How Clean Start changed our lives after prison

How Clean Start changed our lives after prison

So far, Clean Start has helped 15 women re-integrate back to the society. The 15 are now doing something sustainable.

Cyprene Omollo, a 38-year-old an ex-convict is one of the beneficiaries of Clean Start programmes. “I was in Langata Women’s Prison between December 2014 and May 2015 charged with obtaining money on false pretence. “I met Teresa during one of the visits that Clean Start had made to the prison while I was still an inmate. And after I left prison, I started looking for organizations that did something with people who have left prison. I searched for Teresa on social media and finally got to meet her,” says Omollo.

Omollo, who met Teresa during an activity at prison, says joining Clean Start has helped her re-discover herself. “Through Clean Start, I now have self-confidence and feel like I am fulfilling my purpose in life. I feel that life has more meaning than before.”

At Clean Start, Omollo is in charge of the agricultural programmes and the Precious Diva Programme, an initiative within Cleanstart where those women who have been incarcerated meet quarterly to encourage one another and do follow-up on how each other is doing.

*Wangari, a former inmate at the Langata Women’s Prison remembers the first time she met Teresa at the prison’s discharge board. This is a session where meetings where the prison’s administration introduces inmates to potential employers and partners.

According to Olivia Obell, The Officer in Charge of the Langata Women’s Prison, the discharge board is a very key board in the prison. “After going through the various programmes while in prison, we put the inmates in the discharge board, a very crucial bard in our facility here,” says Olivia.

She explains that it is through the discharge board that the prison brings on board the various partners such as Clean Start. “We hold the discharge board meeting three months to the release of the inmates. We encourage the community to appreciate the journey of the inmates and accept them into the society,” says Olivia.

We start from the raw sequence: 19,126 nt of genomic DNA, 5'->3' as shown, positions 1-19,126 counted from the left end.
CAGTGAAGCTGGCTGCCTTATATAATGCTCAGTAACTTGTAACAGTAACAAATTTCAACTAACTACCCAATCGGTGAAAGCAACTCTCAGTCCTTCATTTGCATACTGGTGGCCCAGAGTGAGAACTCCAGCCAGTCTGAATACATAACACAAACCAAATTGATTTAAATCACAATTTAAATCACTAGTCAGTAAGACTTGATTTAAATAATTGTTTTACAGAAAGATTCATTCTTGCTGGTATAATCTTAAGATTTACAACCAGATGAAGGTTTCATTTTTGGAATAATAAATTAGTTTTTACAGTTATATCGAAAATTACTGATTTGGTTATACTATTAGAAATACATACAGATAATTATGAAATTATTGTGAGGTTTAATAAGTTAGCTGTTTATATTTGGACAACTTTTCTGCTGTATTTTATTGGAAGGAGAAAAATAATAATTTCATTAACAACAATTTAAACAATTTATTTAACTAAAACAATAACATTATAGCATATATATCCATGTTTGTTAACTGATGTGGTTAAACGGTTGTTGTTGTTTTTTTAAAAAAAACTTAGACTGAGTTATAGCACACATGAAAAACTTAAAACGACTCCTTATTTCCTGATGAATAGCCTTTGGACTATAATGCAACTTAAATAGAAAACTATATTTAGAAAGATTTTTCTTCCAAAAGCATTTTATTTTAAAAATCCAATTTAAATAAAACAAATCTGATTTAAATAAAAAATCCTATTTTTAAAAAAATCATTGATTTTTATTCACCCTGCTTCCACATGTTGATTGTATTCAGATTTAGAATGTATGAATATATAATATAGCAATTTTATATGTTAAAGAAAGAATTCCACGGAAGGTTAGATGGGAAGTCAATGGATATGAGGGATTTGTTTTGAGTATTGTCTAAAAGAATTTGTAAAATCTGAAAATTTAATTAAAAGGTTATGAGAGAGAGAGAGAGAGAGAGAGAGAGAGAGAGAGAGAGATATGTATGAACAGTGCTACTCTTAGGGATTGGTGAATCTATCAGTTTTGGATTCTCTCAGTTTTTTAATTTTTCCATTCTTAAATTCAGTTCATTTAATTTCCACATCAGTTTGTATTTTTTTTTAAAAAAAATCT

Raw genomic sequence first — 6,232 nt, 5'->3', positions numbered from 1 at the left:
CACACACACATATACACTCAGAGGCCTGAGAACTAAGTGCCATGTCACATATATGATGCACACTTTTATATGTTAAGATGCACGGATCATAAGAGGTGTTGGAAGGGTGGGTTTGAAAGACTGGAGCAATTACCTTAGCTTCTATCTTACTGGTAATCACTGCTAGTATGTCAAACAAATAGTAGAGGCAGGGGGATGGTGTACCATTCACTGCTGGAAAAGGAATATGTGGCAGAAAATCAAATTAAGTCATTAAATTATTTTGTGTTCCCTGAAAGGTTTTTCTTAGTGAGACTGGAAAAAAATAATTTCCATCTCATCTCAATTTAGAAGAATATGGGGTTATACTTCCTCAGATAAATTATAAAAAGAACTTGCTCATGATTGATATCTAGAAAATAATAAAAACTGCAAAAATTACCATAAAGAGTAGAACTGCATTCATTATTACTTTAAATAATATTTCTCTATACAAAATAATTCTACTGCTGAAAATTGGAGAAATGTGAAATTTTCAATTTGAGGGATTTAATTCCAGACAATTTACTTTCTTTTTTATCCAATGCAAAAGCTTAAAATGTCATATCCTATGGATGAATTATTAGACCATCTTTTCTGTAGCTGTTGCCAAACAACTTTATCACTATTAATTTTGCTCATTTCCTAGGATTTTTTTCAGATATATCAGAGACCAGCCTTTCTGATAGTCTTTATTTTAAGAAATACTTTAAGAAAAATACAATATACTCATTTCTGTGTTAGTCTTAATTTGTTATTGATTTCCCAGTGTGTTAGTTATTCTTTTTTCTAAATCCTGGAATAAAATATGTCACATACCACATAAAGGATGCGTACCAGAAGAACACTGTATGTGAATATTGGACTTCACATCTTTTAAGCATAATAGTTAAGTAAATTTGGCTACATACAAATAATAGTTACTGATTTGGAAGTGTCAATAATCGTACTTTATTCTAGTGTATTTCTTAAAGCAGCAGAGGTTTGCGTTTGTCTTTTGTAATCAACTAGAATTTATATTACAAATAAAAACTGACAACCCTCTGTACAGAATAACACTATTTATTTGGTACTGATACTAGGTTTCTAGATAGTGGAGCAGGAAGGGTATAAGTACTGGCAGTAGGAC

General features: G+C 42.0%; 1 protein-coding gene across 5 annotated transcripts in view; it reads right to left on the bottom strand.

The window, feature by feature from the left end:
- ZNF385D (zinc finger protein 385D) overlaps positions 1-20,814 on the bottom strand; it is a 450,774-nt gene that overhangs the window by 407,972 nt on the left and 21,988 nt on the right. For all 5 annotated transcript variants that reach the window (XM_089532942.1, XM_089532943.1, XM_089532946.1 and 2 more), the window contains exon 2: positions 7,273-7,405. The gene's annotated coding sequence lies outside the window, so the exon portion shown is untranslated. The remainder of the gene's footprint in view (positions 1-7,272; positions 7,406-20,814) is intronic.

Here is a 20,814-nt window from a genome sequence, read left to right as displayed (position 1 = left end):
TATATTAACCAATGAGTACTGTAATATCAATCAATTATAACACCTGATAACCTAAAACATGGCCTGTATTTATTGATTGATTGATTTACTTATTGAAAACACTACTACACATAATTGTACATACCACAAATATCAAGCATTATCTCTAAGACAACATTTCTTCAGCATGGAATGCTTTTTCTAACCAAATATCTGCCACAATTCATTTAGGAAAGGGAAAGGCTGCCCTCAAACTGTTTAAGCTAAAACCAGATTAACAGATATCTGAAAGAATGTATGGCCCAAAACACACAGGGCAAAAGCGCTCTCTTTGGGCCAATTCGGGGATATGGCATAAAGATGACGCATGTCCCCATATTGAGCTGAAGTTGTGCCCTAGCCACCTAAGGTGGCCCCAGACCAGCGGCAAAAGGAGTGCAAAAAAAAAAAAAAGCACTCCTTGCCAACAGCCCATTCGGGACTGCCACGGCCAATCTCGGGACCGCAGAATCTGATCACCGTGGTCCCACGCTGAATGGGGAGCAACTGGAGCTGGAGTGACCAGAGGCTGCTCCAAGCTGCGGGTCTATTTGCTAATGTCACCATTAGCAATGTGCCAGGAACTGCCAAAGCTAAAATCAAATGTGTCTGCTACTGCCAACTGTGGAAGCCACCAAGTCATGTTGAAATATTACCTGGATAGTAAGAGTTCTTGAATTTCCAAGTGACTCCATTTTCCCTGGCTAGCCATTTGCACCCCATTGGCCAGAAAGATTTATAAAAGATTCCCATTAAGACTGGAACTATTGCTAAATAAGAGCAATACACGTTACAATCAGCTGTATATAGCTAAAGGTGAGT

She commends Cleanstart for their work at the prison and for choosing to walk with the inmate since they are out of prison. “Because of Clean Start and other partner organizations, we have not seen repeat offenders come back in prison in the last two years. This is an indication that they are getting something out there to do with their lives,” said Olivia.

Wangari says she noticed Teresa at the discharge board and wanted to work with Clean Start once she left prison. “Among the many people who had come to visit the prison, I felt that she was the only one who could identify with me. The journey after prison was the toughest due to reception and the bad perception by the society. And that is why I went looking for Teresa,” says Wangari. She left the Langata Women’s Prison on March 28, 2014.

Wangari says Teresa cushioned her from the harsh judgement of the society when she left prison. “Coming out of prison, I was very bitter and rude. I though people could identify me as a former prisoner by just my clothes. I was so used to the uniform in prison that when I came out after one year, I was confused to see people dressed in different colours. But I would say that Teresa’s love cushioned me from all this trauma,” says Wangari.

Although she kept avoiding people, Teresa persistently looked for Wangari until the two held their first meeting.  “She just wanted to get me started and I would say that life has been easier. I meet her often and we talk on phone almost daily. This is what strengthens me,” Wangari says.

Through Clean Start, Wangari has gotten a sponsor who is now paying her school fees through higher education.

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